SEOUL -- South Korean prosecutors raided Samsung Electronics' headquarters Tuesday for evidence in the influence-peddling scandal surrounding a close confidante to President Park Geun-hye, dragging one of the country's largest conglomerates into the widening investigation.
The electronics maker is alleged to have sent some 2.8 million euros ($3.09 million) to a company linked to former dressage competitor Chung Yoo-ra, the daughter of Choi Soon-sil, a longtime friend of Park's who the president is alleged to have involved in state affairs. Tuesday's raid turned up evidence of such transfers, according to South Korean media reports.
Samsung confirmed that the raid took place in a short statement Tuesday. The company will faithfully comply with the investigation, a Samsung source said. Park Sang-jin, Samsung Electronics' president of corporate relations, is the current head of the Korea Equestrian Federation. He is expected to say that the money was to fund development of the sport, and that the selection of Chung to represent South Korea in international competition was a coincidence.
Prosecutors have barred Park from leaving the country, and are expected to look into possible kickbacks from the Park Geun-hye government to Samsung.
The raid also furthers an investigation into donations by South Korean businesses to two nonprofits -- a sports foundation and a cultural foundation -- effectively controlled by Choi, worth some 77.4 billion won ($68.2 million) in total. Prosecutors have detained and questioned Ahn Chong-bum, the president's former secretary for policy coordination, over allegations that he worked with Choi to pressure companies to donate. Looking into the hazy origins of these funds will help investigators determine whether Park herself is directly involved in any of the growing number of graft scandals surrounding Choi.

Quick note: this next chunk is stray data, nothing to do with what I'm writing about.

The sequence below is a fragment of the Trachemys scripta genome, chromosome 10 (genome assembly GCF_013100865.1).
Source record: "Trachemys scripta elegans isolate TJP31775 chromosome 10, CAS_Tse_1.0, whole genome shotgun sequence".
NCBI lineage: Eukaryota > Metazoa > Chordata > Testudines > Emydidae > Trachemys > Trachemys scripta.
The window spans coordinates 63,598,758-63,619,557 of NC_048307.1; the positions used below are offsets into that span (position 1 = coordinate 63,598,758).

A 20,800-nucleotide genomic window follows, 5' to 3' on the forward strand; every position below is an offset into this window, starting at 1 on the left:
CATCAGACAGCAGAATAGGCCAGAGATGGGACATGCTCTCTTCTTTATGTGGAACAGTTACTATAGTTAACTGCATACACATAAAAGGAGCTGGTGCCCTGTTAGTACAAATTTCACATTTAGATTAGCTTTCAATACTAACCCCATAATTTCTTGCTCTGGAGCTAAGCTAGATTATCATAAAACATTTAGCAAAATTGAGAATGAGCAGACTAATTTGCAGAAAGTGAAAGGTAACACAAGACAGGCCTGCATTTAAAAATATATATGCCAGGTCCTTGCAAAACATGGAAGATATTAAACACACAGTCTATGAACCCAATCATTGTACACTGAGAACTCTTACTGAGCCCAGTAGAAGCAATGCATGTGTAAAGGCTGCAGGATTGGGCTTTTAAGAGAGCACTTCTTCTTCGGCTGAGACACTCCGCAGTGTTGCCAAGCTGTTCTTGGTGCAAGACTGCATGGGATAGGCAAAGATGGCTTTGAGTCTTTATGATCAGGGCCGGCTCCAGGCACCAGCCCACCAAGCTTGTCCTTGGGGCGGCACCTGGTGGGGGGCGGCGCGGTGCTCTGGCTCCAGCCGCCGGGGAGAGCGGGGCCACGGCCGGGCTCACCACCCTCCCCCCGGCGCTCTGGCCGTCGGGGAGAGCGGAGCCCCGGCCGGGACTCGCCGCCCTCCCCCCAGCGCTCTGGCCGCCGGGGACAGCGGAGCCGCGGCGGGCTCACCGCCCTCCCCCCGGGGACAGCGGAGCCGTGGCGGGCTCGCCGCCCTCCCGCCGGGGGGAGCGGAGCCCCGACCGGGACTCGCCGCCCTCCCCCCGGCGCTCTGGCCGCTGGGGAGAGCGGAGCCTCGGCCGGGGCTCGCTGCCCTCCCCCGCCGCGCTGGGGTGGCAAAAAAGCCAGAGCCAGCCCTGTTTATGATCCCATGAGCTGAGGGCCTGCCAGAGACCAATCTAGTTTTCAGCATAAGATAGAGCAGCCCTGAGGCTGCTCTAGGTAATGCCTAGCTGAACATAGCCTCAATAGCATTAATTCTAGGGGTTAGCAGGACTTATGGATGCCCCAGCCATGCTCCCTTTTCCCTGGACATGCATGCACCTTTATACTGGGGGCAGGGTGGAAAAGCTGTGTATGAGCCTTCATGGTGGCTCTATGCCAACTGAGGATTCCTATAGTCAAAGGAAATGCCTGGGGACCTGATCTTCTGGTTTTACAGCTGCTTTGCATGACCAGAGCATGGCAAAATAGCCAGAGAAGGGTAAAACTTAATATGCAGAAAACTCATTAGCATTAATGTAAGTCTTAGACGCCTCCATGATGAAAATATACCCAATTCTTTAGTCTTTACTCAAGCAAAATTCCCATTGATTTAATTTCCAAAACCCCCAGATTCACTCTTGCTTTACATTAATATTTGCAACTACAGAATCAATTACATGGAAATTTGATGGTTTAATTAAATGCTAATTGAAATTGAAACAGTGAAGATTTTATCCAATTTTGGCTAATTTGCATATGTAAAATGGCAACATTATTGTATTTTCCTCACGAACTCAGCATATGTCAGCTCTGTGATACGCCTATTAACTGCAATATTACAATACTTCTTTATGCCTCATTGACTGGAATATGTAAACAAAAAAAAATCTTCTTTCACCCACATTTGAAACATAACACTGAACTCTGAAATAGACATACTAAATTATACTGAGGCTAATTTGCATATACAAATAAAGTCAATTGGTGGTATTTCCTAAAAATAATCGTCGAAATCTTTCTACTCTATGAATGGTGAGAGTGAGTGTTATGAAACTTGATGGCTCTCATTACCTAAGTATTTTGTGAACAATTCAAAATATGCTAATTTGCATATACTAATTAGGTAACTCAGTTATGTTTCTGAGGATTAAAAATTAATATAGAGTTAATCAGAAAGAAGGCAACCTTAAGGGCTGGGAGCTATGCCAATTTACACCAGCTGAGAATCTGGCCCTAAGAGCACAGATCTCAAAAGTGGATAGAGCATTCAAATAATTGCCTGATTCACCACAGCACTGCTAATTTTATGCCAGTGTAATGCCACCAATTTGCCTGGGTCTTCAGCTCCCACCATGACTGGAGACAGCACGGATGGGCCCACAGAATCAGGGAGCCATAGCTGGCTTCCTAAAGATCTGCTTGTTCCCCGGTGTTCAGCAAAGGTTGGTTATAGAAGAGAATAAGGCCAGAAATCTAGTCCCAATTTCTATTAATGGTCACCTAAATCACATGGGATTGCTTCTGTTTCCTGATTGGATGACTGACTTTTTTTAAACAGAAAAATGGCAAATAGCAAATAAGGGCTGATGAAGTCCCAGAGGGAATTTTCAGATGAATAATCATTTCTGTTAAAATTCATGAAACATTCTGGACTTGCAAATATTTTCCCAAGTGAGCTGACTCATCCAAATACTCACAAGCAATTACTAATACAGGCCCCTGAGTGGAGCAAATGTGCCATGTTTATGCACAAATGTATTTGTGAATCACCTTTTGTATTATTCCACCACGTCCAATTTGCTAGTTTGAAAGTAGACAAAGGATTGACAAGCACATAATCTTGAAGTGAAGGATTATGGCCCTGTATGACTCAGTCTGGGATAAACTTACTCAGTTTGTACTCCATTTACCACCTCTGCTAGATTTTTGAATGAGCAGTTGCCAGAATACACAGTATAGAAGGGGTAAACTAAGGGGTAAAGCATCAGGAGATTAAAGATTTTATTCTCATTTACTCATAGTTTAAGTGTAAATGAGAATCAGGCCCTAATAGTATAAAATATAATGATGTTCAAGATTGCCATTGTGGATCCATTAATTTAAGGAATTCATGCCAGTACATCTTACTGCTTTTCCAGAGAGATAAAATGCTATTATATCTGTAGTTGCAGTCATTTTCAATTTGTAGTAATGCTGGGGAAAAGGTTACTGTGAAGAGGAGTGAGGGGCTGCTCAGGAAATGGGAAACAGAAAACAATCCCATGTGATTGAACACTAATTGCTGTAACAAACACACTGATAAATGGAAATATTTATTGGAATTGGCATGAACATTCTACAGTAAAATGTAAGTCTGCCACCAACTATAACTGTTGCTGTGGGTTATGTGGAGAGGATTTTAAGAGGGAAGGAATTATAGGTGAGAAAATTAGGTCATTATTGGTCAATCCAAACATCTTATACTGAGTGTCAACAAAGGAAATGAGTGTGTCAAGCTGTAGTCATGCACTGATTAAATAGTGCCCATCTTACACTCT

South Korea's major conglomerates top the foundations' donor lists. Samsung Group, the electronics company's parent, gave the most at around 20.4 billion won. Lotte Group reportedly gave around 4.5 billion won. Lotte's donation is suspected to have been returned several days before the company's offices were raided in June as part of an investigation into a possible slush fund.
Corporate donors say they were merely supporting South Korean sports and culture by giving to the funds and have not acted illegally. But if large conglomerates refuse to cooperate, prosecutors would have little choice but to call business leaders as witnesses, a source linked to the prosecution said Tuesday. The arrest or detention of officials cannot be ruled out as the investigation continues.
South Korea's economy has stagnated of late, and the wage gap between full- and part-time or temporary employees is widening. If the country's leading conglomerates are discovered to have benefited by illegally donating to Choi, the anger of ordinary South Koreans, now directed mainly at Park, could lash the corporate sector as well.